According to Charlotte North Carolina residents Krvsade, “Judgement Day” will serve as an appetizer to a forthcoming main course. So does this mean a second release in 2020 and the possibility of a full length album?! It sounds very much like it could be the case! The quartet – Keegan Dennis (Drums), Arthur Reid (Guitar), Jeb Laird (Bass), Andre Evans (Guitar, Vocals) – have been together since 2015, dropping their debut offering “Militum Infernum” in 2017, which features the first three songs they ever wrote as a band. Three years on they’ve adopted a writing style that sees four members of Krvsade work together to refine each melodic track, starting with Andre Evans (guitar/vocals) defining the skeleton of the song with riff ideas and the occasional chorus. The framework is sent to Keegan Dennis (drums) to flesh out a solid foundation and once that is done, it passes to Arthur Reid (guitar) and Jeb Laird (bass) for final attunement. Lyrical themes encompass anything from the end of days to religion and real-life events as the look to incorporate Death and Black Metal into the Thrash equation.
“Militum Infernum” is just under 15 minutes long and “Judgement Day” is just under 18 minutes with the band taking the opportunity to create longer tracks with greater use of dynamics and atmospherics, not to mention their fair share of face melting solos. The opening title track is a fine example of what the Krvsade are about, old school Sepultura, Death or even Morbid Angel style guitar work and recording esthetics, pulverising kit work from Dennis and demonic vocals from Evans. You can just picture Evans eyes lit up electric blue as he spits fire from his mouth and shoots lighting bolts from his palms. “Keep it in the Church” slows things down a notch in places, to build its sound while still having riff after frenetic riff of frenzied guitars. It’s not so much an anti religious set of thoughts but one which says don’t force this down people’s throats or treat people badly using religion as a cloak to hide behind. Metaphorically, the Church could refer to any crumbling institution that has had its day. It’s a powerhouse of a track, well thought out and performed. The slow creep of evil that is “The Key and The Gate” has something of Dizastra in it while including a couple of Jazzy baselines while bleed through the guitars before the song builds into its final epic flourish with an extended instrumental section that is just class [8/10]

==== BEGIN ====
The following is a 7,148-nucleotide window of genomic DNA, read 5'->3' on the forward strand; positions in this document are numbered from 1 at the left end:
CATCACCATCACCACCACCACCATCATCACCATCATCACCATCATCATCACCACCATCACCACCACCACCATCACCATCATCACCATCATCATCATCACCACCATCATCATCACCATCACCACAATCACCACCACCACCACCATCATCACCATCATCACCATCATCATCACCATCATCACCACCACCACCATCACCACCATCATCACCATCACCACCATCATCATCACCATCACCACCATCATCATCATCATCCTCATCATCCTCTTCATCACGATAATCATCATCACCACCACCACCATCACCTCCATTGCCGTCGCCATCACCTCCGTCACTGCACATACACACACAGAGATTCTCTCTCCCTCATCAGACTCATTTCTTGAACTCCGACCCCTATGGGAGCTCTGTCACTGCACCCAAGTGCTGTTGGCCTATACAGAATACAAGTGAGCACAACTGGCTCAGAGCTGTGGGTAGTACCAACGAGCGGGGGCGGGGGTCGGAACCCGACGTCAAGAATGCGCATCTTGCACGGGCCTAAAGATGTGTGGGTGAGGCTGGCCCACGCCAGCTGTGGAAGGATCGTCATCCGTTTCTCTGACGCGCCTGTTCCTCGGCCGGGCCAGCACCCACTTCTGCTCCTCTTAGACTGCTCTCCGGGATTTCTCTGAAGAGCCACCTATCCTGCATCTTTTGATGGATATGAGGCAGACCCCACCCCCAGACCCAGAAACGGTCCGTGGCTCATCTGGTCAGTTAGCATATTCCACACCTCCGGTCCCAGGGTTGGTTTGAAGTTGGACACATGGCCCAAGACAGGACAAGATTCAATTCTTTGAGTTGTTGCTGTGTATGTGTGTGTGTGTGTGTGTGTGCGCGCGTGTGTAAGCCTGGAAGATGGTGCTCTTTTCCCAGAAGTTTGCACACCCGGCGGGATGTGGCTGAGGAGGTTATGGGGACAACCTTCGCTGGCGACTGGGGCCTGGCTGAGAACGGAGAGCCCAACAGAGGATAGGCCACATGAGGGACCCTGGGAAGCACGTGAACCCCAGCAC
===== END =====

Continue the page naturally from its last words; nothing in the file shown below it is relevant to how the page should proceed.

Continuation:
1. Judgement Day (3:22)
2. Keep it in the Church (7:46)
3. The Key and The Gate (6:41)
“Judgement Day” EP from Krvsade is out on 31st January and available for pre-order over at bandcamp